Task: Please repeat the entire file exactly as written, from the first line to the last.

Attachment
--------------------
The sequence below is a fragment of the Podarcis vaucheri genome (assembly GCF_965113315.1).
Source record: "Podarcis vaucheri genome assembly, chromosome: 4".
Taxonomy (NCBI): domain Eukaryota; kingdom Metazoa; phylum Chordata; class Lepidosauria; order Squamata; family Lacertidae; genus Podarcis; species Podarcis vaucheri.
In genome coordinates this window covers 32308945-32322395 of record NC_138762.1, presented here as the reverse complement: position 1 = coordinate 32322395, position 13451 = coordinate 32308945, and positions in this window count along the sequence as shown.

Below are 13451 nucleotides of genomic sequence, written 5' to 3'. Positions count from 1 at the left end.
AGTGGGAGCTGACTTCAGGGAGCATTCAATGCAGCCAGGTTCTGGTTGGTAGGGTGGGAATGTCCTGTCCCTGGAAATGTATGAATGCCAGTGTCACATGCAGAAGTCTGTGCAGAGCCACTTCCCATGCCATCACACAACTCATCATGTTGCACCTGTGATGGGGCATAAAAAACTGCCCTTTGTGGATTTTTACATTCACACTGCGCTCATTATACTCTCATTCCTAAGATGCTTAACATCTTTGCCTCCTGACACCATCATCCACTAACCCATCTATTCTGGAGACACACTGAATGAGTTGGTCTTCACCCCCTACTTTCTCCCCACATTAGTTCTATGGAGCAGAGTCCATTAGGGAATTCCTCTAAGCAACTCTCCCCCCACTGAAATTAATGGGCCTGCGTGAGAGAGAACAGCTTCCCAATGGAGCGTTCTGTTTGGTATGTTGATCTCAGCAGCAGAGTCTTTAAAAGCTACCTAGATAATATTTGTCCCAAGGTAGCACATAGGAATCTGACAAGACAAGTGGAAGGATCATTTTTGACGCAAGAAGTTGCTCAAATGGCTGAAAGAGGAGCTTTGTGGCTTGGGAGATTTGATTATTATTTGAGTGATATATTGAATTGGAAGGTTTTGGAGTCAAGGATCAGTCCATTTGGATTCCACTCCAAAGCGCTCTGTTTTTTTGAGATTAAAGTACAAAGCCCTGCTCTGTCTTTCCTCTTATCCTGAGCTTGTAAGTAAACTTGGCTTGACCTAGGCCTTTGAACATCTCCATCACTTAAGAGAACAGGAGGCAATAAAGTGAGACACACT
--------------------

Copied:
The sequence below is a fragment of the Podarcis vaucheri genome (assembly GCF_965113315.1).
Source record: "Podarcis vaucheri genome assembly, chromosome: 4".
Taxonomy (NCBI): domain Eukaryota; kingdom Metazoa; phylum Chordata; class Lepidosauria; order Squamata; family Lacertidae; genus Podarcis; species Podarcis vaucheri.
In genome coordinates this window covers 32308945-32322395 of record NC_138762.1, presented here as the reverse complement: position 1 = coordinate 32322395, position 13451 = coordinate 32308945, and positions in this window count along the sequence as shown.

Below are 13451 nucleotides of genomic sequence, written 5' to 3'. Positions count from 1 at the left end.
AGTGGGAGCTGACTTCAGGGAGCATTCAATGCAGCCAGGTTCTGGTTGGTAGGGTGGGAATGTCCTGTCCCTGGAAATGTATGAATGCCAGTGTCACATGCAGAAGTCTGTGCAGAGCCACTTCCCATGCCATCACACAACTCATCATGTTGCACCTGTGATGGGGCATAAAAAACTGCCCTTTGTGGATTTTTACATTCACACTGCGCTCATTATACTCTCATTCCTAAGATGCTTAACATCTTTGCCTCCTGACACCATCATCCACTAACCCATCTATTCTGGAGACACACTGAATGAGTTGGTCTTCACCCCCTACTTTCTCCCCACATTAGTTCTATGGAGCAGAGTCCATTAGGGAATTCCTCTAAGCAACTCTCCCCCCACTGAAATTAATGGGCCTGCGTGAGAGAGAACAGCTTCCCAATGGAGCGTTCTGTTTGGTATGTTGATCTCAGCAGCAGAGTCTTTAAAAGCTACCTAGATAATATTTGTCCCAAGGTAGCACATAGGAATCTGACAAGACAAGTGGAAGGATCATTTTTGACGCAAGAAGTTGCTCAAATGGCTGAAAGAGGAGCTTTGTGGCTTGGGAGATTTGATTATTATTTGAGTGATATATTGAATTGGAAGGTTTTGGAGTCAAGGATCAGTCCATTTGGATTCCACTCCAAAGCGCTCTGTTTTTTTGAGATTAAAGTACAAAGCCCTGCTCTGTCTTTCCTCTTATCCTGAGCTTGTAAGTAAACTTGGCTTGACCTAGGCCTTTGAACATCTCCATCACTTAAGAGAACAGGAGGCAATAAAGTGAGACACACT